The potter at work with the clay is one of God’s favorite images of Himself and people. God’s hands began shaping people at creation. “Then the LORD God formed the man of dust from the ground and breathed into his nostrils the breath of life, and the man became a living creature” (Gen. 2:7). The Hebrew word for “formed” is יָצַר (yāṣar) which means to shape, form, fashion, or create.
The potter pictures God’s ability to fashion and make things. According to Alan Coppedge, the strength of the potter and clay image is its “graphicness in creating pottery, often beautifully,” and “the key purpose is to communicate that God has the power to do what seems good to Him to do (Jeremiah 18:4)” (Allan Coppedge, Portraits of God, Kindle).
Isaiah connects the role of the potter with God’s role as creator or maker.
Isaiah 45:9-12 “Woe to him who strives with him who formed him, a pot among earthen pots! Does the clay say to him who forms it, ‘What are you making?’ or ‘Your work has no handles’? 10 Woe to him who says to a father, ‘What are you begetting?’ or to a woman, ‘With what are you in labor?’” 11 Thus says the LORD, the Holy One of Israel, and the one who formed him: “Ask me of things to come; will you command me concerning my children and the work of my hands? 12 I made the earth and created man on it; it was my hands that stretched out the heavens, and I commanded all their host.
The potter image describes God as creator, and the above text also uses the concept of the potter to compare God with the work of a Father fashioning or shaping his children in their growth. The father aspect of the potter metaphor is brought to the forefront in Isaiah 64:8, “But now, O LORD, you are our Father; we are the clay, and you are our potter; we are all the work of your hand.”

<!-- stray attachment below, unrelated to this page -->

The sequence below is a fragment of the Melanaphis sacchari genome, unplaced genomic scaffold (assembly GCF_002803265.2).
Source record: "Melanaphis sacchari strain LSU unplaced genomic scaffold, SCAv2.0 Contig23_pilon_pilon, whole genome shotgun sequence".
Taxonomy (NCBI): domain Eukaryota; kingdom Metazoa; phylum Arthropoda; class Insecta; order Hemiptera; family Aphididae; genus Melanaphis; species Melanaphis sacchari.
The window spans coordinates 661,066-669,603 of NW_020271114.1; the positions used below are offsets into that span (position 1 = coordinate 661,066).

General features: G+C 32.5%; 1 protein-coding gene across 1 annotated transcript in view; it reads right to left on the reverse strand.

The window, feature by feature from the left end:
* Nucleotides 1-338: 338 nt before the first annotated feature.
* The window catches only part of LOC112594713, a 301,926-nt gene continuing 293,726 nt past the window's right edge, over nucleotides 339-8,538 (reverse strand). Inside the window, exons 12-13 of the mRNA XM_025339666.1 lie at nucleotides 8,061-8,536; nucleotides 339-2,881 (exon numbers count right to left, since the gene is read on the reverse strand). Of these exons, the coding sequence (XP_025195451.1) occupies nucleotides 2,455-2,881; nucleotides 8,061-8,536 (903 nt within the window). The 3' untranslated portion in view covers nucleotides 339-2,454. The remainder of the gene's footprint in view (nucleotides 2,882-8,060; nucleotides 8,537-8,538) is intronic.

The physical properties of clay make it a powerful biblical metaphor. It is soft and pliable in one form, and it can also be hard or brittle. Clay provides an excellent image for human beings as the work of God’s creative hand. As the master potter, God has the right to give each of His creations a specific shape and purpose (Leland Ryken, Dictionary of Biblical Imagery, InterVarsity, 2000, 155).
We may not always like the way we are being shaped. The clay is gouged, poked, molded, heated, etc., as the potter works. Yet, it is futile for the clay to argue with the potter (Isaiah 29:16; 45:9; Romans 9:19-21). The potter uses the clay to express His will. The clay needs the potter; without the potter, the clay is formless (purposeless).
We must be careful and not become “spoiled” clay (Jeremiah 18:3-6) or too hard for the potter to use. Let us determine to be soft, moldable, pliable clay that is open to God’s Word and God’s people. Sometimes this is painful. Yet the call is to have the attitude of the psalmist:
Psalm 51:10 Create in me a clean heart, O God, and renew a right spirit within me
Psalm 139:23-24 Search me, O God, and know my heart! Try me and know my thoughts! 24 And see if there be any grievous way in me, and lead me in the way everlasting!